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Being blind, the buggy and me

02 Dec 2016

When I was young I wanted to be a policewoman. But then I woke up one Easter, aged around 14, and could only see red in my eye due to a burst blood vessel. Although my sight was never perfect, from this time I lost most of my vision; even after an operation which was supposed to help.

I was diagnosed with Chronic Uveitis, an inflammatory disease that destroys eye tissue, aged four and lost the sight in my right eye aged nine. Losing the sight in my left eye as well was a blow.

I remember the moment I gave up on myself. I was watching Strictly Come Dancing and eating lasagne, and I found myself getting increasingly frustrated because I couldn’t see the TV anymore and I was struggling to eat my food. Being the true fatty that I am I never give up on food, but that day I put my plate down, went upstairs and cried.

Now I’m 22 and I’m a sexy mother of one. I have mastered the art of cutting and eating not only lasagne, but steak as well. But there are things that took longer for me to get to grips with – like maneuvering around the world with my baby.

I, like many people, enjoy the warmth and comfort of a mini cab. In fact I love them so much I actually gave birth to my daughter in the back seat of one. After she came along I found myself getting very comfortable with getting cabs everywhere and to be honest my bank account was feeling the burn.

I know a lot of first time mums feel a little nervous when travelling with a baby, although until I had my daughter I never even gave it a second thought. It’s really weird because I feel like travelling is something I should just be able to get on with, but for some reason I felt nervous and scared. Before I had a child I was happy to get on the bus, train, tube you name it.

“I found myself still not going out with the buggy on my own; for months I had it in my flat and I couldn’t find the confidence to use it”

But all of a sudden when I put my baby in her sling I started to think of everything that could possibly go wrong and found myself even fearing walking down the street.  For a while the sling was my best friend and I was able to travel semi confidently. Although the box says she can be in the sling until the age of three I found my back was killing me when she got to around nine months old.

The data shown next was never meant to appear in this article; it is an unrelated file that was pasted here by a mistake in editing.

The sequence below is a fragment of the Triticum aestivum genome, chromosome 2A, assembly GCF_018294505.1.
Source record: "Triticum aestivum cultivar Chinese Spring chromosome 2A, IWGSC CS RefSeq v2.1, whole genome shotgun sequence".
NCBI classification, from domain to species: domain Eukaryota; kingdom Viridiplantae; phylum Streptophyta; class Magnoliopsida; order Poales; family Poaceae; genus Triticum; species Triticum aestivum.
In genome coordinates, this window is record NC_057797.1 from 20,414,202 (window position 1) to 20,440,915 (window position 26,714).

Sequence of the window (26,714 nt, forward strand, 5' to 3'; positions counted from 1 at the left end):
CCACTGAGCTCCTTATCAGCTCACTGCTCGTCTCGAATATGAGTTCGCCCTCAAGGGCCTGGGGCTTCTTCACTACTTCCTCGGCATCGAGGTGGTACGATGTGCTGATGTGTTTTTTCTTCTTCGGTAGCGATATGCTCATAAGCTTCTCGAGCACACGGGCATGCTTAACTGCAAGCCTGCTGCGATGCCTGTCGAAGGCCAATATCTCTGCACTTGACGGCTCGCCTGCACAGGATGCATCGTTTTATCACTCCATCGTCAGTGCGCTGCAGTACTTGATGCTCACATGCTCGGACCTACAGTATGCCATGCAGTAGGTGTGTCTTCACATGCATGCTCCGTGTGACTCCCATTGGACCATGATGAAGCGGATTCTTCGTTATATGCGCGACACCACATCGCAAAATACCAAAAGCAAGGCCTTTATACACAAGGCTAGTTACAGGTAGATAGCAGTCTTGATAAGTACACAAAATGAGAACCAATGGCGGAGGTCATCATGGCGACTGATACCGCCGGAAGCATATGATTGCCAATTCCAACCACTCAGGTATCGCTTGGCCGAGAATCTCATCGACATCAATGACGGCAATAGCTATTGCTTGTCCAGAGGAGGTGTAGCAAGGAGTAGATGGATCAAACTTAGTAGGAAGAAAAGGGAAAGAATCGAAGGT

The combination of the two watermelons on my front, my ever growing baby on my back and the rather large changing bag over my shoulder was really starting to, quite literally, drag me down.

I got some advice from the blind mums connect groups that I’m a part of, and they mentioned a particular buggy, Joie Mirus, that was easy to pull behind you so that you could still use your cane. I decided to buy one, and when it came I was happy and enthusiastic because I felt like if they can do it, so can I.

But for some reason I found myself still not going out with the buggy on my own; for months I had it in my flat and I couldn’t find the confidence to use it. Eventually I realised that I could not let life pass me by (or let my daughter miss out on taking in the lovely polluted London air and seeing the miserable faces of early morning commuters).

I realised I had two options. I could try and find myself a rich husband that could drive me around all day, or I could face my fear and start waddling down the road again like I used to. So I contacted the council’s community access team, and they said they would be happy to send someone out to help me practice some routes with the buggy so that I could be independent again.

The first few times pulling the buggy behind me were a little weird, because I felt like other people might be judging me. Now, considering I am a woman who has had blue hair, been sick on the DLR and regularly sings extremely out of tune in public; caring about people’s opinions doesn’t usually affect me, so I decided I wasn’t going to let it affect me now.

Sometimes having a visual impairment has its disadvantages, but what I have realised is that being a decent mum when travelling does not have to be one of them. I guess it’s my daughter I feel sorry for, she’s the one that has to stare at my (admittedly perky) rear end every time we go out.

People say I’m amazing and inspiring, but I don’t think I am. People say they don’t know what they would do if they lost their sight. I say, with bright enough lighting, and when I squint my left eye, I can just about see my daughter’s face. That is more than enough for me.

Joy Addo recently spoke about her experiences on Radio 4. Listen here.